Monday - Sep 25, 2017

Is the End of the World Bank nigh?

Is the End of the World Bank nigh?

The emerging economies of Brazil, Russia, India, China and South Africa, known in global financial circles as BRICS produced something of a bombshell during the annual conference held on July 15th and 16th in Brazil.

During the course of the two-day meeting, BRICS, comprised of the five largest emerging markets in the world, announced that they had approved the long expected creation of their own financial institution, which will be known as the BRICS Development Bank and will be initially financed to the sum of $50 billion, backed up by a $100 billion reserve fund.

China, Russia, India, Brazil and South Africa, have all agreed to invest an equal $10 billion in the soon to be formed BRICS Development Bank.

According to financial commentators, the BRICS initiative was largely born out of the group member’s frustration with their perceived lack of participation in global financial governance, particularly when relating to the World Bank and the International Monetary Fund, although to a lesser extent.

The reason for their frustration is that economic growth in the five BRICS member countries is expected to grow by an average of 5.37 percent this year, which is around 50 per cent of growth achieved seven years ago, at the head of the global economic collapse.

Feeling particularly put out apparently is the Brazil and Russian governments whose economies are expected to grow by just 1.3 percent and 0.5 percent, respectively.

With the new BRICS Development Bank being initially funded with $ 50 billion, hopes are among its members that the bank can enjoy added leverage and flexibility on fund a number of its own projects as well as provide financial assistance to other emerging economies.

While the capital raised by the BRICS initiative is considerable, it fades into insignificance when compared to that of the World Bank, which has a current subscribed capital of $223.2 billion, generated by 188 countries.

The World Bank’s largest shareholder is the United States who holds 16 percent, while BRICS member China is the third biggest, with $12.86 billion or 5.76 percent, of the World Bank’s total capital, while Brazil, Russia, India and South Africa’s contribution to the World Bank is reported to be considerably lower.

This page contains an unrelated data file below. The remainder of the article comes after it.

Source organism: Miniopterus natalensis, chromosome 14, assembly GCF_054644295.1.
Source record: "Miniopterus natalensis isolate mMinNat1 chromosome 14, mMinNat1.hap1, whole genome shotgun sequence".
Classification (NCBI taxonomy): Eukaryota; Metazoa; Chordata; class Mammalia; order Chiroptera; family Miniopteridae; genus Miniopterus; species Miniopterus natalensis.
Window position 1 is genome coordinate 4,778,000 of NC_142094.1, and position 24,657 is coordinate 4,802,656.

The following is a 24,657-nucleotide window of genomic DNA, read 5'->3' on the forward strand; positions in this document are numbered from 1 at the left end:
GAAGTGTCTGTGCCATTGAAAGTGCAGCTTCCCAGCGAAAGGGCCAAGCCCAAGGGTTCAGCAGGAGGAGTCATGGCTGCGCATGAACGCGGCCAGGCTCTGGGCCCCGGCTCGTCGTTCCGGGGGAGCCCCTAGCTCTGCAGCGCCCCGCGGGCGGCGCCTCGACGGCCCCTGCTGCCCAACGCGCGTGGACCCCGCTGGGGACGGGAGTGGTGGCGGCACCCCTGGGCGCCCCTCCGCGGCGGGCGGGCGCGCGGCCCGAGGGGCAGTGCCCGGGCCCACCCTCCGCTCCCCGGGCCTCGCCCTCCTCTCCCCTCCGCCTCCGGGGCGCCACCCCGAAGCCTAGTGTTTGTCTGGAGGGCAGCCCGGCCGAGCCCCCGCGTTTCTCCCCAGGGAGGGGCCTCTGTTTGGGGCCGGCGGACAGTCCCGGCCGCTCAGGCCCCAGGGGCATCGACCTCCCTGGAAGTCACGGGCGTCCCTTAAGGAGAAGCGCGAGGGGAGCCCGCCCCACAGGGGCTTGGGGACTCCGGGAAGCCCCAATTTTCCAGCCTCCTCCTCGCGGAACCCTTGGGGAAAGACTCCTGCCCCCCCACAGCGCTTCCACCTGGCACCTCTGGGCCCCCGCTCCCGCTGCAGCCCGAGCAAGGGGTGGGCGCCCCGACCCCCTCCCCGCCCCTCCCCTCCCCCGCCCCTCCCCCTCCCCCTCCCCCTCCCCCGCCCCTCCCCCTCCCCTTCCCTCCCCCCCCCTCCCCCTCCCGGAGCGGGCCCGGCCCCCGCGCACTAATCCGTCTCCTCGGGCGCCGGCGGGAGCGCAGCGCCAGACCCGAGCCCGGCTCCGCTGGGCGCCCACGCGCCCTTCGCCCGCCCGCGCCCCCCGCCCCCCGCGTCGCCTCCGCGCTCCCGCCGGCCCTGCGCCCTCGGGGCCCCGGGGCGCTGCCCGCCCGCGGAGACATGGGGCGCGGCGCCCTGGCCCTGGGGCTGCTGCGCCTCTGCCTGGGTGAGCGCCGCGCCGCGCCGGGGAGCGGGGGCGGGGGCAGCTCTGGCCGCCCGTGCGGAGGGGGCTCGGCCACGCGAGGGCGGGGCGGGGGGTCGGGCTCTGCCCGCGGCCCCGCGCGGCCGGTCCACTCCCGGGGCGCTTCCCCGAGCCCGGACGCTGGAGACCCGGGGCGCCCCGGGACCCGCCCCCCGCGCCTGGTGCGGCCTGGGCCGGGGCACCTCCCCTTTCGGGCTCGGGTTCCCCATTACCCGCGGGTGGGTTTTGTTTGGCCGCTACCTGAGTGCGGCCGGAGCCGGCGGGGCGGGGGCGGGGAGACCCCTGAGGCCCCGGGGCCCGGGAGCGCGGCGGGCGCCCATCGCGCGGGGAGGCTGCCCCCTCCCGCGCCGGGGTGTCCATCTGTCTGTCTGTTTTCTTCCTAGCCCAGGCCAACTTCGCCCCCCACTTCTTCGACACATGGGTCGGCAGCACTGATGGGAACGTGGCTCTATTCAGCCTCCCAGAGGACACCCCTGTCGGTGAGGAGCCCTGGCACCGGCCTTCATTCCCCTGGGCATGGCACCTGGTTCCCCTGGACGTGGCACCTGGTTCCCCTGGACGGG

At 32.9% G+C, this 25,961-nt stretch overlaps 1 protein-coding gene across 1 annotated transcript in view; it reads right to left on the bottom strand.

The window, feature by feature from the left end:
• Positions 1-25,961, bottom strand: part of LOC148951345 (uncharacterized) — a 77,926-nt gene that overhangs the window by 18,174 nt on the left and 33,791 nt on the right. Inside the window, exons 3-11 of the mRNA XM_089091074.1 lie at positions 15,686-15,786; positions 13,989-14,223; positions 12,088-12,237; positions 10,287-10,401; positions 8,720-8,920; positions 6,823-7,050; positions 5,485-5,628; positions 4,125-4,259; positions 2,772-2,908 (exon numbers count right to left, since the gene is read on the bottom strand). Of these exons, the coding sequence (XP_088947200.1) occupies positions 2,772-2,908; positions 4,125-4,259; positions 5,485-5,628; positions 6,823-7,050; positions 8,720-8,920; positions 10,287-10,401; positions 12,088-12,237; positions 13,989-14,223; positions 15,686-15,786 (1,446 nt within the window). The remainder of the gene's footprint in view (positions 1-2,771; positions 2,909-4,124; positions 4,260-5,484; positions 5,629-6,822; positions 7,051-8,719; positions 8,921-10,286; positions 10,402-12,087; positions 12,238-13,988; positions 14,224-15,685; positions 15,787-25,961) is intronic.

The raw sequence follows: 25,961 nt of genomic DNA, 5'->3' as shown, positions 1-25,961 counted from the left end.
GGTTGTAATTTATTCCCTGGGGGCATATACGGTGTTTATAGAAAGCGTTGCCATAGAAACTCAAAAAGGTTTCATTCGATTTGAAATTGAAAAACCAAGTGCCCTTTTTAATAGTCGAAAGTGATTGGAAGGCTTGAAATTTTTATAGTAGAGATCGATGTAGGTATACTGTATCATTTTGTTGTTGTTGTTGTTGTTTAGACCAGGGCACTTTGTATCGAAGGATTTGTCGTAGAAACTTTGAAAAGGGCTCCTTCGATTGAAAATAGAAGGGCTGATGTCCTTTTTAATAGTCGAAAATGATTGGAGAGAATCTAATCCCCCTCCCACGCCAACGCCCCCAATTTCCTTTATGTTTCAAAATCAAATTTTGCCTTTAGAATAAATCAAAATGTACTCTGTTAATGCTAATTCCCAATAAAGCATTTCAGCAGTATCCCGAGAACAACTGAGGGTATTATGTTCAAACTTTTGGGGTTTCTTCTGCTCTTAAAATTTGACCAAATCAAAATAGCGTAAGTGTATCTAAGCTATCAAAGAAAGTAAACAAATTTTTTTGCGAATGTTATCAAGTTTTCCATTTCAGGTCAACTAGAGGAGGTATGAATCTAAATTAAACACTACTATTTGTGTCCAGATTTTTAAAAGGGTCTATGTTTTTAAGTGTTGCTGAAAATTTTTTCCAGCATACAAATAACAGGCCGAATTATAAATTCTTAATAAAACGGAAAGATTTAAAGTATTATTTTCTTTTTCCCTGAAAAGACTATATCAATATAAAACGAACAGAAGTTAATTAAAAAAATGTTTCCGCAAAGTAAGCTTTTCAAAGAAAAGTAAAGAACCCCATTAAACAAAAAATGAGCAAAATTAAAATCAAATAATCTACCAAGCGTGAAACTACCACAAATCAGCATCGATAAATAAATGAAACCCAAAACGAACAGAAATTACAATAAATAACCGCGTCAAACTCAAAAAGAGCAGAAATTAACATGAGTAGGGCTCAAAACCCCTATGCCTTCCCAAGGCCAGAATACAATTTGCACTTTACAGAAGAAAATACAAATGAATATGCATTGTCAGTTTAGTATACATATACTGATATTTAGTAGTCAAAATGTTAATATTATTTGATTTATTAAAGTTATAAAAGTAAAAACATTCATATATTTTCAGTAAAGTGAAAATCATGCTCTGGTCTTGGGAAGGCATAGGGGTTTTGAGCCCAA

The International Monetary Fund has $315 billion in immediately available resources with a reported $1 trillion in reserve, with the U.S., being the largest contributor. China has committed to contributing $41 billion to the reserve, approximately three times more than it has contributed to the actual fund.

Although its relative size may be small in comparison to the existing giant funds, what has created a stir in global financial markets is the willingness of the BRICS members to commit more resources to their own initiative than the existing ones expresses a willingness and strong desire to change the current system which they regard as being flawed.

A situation which will leave the U.S. and its principal financial allies unsure of whether the BRICS member countries might eventually considerably reduce or even withdraw the funding to the IMF and the World Bank, making for a considerable veiled threat to the powers that be on the global financial map, which enable them to become more accommodating to the wishes of its emerging nations.

Photo credit: Presidential Press and Information Office –

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